Was it a great ride home?

It was sooooo a great ride home.

Today, during the most boring stretch of the afternoon, The Enigma stopped by my office and gave me one of the books I mentioned on the ride home last night. "I picked this up a few months ago and I forgot I had it," he said. "Enjoy!"

As he handed the book to me, I had visions of us becoming the best work friends
ever--going to fabulous lunches and making faces at boring meetings and banding together to fight fierce battles against publishing injustices. In that moment, I wanted to throw myself at him and yell TEACH ME EVERYTHING YOU KNOW! BE MY MENTOR!

But instead I just thanked him and took the book and thought back to those nerdy letters I wrote. Maybe, someday, I'll get the guts to ask him about it.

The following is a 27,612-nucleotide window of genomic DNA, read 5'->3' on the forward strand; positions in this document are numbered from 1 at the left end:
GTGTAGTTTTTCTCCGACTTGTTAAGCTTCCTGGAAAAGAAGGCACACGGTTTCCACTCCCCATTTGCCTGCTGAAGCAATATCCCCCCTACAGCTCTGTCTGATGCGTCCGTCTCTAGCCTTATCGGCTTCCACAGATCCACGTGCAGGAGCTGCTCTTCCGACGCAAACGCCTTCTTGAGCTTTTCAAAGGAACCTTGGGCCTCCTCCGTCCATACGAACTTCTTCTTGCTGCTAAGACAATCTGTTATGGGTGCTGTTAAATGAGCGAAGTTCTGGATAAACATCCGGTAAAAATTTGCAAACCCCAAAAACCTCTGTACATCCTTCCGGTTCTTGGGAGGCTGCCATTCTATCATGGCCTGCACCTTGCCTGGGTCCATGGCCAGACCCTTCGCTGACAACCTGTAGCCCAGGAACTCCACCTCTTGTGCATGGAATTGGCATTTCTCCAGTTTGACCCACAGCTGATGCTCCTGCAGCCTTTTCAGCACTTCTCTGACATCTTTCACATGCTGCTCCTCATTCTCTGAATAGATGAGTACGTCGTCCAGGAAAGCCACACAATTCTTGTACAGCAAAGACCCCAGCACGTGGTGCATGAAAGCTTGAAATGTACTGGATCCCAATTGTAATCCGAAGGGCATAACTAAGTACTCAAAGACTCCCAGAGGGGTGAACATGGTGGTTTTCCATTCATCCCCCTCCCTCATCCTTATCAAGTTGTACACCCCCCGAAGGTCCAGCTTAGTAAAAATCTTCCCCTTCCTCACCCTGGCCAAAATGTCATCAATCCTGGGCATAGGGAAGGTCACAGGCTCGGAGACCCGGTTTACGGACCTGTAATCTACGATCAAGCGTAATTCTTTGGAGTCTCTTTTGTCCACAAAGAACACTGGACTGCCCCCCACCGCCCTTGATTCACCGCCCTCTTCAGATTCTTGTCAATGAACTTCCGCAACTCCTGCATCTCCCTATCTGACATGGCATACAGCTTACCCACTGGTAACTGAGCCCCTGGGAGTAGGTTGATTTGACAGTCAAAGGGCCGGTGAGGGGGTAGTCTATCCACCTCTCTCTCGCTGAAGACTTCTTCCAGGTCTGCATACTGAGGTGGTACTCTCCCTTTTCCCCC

Song that was in my Head when I Woke Up Today

You Sexy Thing by Hot Chocolate

Wednesday, September 21, 2005

Whee! I'm drunk!

Hello, I'm drunk girl, how are you?

Have I mentioned that my boss is quitting? Have I mentioned that we went out for drinks tonight? Have I mentioned that 5 glasses of wine in rapid succession without food makes for a fun/sloppy evening?

I've ordered bbq takeout for dinner. and usually I abhor meat on the bone. But tonight--bring on the pork, bitch!

Have a good night.

Tuesday, September 20, 2005

There Must Be Something in the Oysters

Ever since I moved to New York, I've wanted to go to the Grand Central Oyster Bar. It just seemed like a really New York thing to do, in a kitschy, touristy kind of way. Like something right out of a guidebook that promises to take you “where the real New Yorkers go.” And since I’m basically still a glorified tourist in this city, I was desperate to go. So spiceboy and I went last night after work.